“If you don’t know where you are going, you might wind up someplace else.” -Yogi Berra
The workers’ compensation system has been around in California since the early part of the 19th century. Interestingly, the forerunner of all workers’ compensation systems originated in Germany in 1884. California eventually enacted the Workers’ Compensation Insurance and Safety Act of 1917.
To be brutally frank, the comp system is a down and dirty mechanism to prevent you from suing your employer for their negligence. In return, your employer provides some significant benefits to help you get back in the saddle. These benefits are nothing to scoff at; in some situations, they can go into the hundreds of thousands of dollars. No one gets rich; barely enough money is provided to help you squeeze by while you are recovering. Medical treatment is now provided on an almost MediCal basis. If you approach the process intelligently, however, you can keep food on the table and a roof over your head during the process.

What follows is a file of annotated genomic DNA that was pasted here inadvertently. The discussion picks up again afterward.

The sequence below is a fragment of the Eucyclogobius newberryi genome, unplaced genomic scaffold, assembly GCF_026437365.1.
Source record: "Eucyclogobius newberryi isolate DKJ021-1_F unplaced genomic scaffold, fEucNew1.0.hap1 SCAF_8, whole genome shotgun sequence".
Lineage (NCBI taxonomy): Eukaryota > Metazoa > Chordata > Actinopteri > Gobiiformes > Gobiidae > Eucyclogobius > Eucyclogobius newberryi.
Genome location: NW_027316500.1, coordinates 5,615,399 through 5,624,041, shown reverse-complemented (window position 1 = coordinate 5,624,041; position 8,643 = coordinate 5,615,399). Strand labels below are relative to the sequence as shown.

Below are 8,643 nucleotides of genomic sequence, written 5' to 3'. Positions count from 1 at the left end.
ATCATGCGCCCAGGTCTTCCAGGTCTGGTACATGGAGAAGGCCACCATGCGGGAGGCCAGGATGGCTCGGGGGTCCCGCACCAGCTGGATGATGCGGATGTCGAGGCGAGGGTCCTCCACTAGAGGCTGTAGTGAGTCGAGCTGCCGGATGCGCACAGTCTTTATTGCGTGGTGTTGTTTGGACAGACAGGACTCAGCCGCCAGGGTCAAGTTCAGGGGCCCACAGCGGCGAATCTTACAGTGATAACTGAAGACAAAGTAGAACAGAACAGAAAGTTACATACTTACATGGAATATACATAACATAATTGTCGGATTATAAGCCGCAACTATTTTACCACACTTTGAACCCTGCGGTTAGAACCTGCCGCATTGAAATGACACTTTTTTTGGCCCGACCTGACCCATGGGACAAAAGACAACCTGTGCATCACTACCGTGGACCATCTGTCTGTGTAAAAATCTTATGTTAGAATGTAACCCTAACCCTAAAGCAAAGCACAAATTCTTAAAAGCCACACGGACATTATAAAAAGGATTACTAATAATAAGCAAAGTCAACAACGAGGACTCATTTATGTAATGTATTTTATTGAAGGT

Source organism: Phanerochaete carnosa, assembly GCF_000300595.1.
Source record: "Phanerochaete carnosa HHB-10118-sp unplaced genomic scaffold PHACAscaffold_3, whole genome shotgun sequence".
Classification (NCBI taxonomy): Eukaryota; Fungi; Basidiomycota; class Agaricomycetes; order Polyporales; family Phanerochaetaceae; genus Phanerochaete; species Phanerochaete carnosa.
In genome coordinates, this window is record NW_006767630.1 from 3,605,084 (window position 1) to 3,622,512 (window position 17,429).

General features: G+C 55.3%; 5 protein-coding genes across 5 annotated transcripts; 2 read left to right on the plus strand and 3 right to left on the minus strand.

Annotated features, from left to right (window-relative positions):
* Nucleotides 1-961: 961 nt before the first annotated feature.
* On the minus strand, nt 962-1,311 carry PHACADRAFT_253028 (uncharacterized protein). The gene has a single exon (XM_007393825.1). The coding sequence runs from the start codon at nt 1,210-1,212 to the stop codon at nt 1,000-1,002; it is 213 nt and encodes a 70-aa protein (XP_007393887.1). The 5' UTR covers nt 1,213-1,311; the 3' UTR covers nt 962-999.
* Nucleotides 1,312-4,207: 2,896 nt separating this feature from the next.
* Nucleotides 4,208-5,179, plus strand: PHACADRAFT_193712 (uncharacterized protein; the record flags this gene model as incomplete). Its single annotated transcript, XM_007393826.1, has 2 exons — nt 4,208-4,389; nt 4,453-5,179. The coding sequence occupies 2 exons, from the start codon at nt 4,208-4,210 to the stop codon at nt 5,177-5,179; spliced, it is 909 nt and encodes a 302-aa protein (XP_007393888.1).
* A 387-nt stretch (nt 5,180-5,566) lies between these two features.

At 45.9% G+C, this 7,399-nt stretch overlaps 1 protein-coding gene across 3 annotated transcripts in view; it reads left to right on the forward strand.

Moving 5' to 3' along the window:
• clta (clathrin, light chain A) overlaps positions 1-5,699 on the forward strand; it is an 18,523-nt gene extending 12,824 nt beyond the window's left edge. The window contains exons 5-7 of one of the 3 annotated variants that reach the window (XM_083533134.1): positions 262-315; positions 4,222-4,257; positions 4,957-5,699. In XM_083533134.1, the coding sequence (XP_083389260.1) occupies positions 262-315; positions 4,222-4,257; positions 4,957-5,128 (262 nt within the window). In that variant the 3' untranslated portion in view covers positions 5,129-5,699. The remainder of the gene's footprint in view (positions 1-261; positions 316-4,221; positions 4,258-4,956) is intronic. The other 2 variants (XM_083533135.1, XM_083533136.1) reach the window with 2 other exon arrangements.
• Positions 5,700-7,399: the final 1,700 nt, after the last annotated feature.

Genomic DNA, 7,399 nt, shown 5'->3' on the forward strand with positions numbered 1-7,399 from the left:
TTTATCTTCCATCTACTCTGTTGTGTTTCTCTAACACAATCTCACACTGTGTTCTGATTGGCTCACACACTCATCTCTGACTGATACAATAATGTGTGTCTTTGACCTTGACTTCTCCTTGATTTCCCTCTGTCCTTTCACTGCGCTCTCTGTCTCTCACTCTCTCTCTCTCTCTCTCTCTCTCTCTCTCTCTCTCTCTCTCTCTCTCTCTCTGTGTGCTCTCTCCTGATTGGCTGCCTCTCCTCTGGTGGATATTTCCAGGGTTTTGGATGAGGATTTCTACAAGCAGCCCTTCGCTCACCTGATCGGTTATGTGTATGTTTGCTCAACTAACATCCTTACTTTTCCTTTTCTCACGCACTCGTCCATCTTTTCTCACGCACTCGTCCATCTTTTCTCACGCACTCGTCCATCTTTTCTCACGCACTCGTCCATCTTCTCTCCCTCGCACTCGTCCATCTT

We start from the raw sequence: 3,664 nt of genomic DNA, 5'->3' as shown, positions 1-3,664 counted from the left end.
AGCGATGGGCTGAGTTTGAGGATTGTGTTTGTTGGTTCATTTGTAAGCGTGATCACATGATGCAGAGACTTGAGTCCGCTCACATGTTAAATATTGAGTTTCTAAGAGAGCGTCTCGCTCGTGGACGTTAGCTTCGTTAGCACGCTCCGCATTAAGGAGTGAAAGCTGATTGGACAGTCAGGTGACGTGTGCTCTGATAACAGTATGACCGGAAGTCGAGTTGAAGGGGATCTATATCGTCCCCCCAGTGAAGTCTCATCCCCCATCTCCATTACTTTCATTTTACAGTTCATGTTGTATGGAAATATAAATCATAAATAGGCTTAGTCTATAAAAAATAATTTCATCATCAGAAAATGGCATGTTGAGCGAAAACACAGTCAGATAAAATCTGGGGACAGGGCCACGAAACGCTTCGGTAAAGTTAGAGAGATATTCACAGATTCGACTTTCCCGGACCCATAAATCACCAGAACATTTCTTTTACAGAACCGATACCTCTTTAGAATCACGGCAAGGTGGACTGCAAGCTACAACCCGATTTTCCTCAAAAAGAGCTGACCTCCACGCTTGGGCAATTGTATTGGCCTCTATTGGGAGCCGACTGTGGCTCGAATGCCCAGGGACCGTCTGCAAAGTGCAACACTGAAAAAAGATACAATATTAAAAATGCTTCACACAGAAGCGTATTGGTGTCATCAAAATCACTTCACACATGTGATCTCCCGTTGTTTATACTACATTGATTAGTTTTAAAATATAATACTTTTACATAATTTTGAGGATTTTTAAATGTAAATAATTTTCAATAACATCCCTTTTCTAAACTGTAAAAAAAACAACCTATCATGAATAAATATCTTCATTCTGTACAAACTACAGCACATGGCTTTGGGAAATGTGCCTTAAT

Unfortunately, the modern workers’ compensation system has become a wilderness of red tape. You need a sober understanding of where you are going, the system’s benefits (and where they fall short), how to quickly obtain those benefits, and where else to look for help. You also need a plan.
The secret to surviving the workers’ compensation system is to plot an efficient course through this land of law, procedure, and medical evidence. Failure to do so gets you stuck in “Comp Hell” (a place you definitely don’t want to be). If you have never been this way before, you are at a distinct disadvantage. You need to educate yourself and pick a good path.
• Get the medical treatment you need to get back on your feet.
• Receive the maximum temporary disability (TD) benefit while you are recovering.
• Make sure you get the maximum dollar value for your permanent disability (PD).
• Take full advantage of benefits from other governmental programs.
• Settle your claim to provide for your future medical needs or cash out your claim by “Compromise and Release” (C&R) and be finished with the comp system.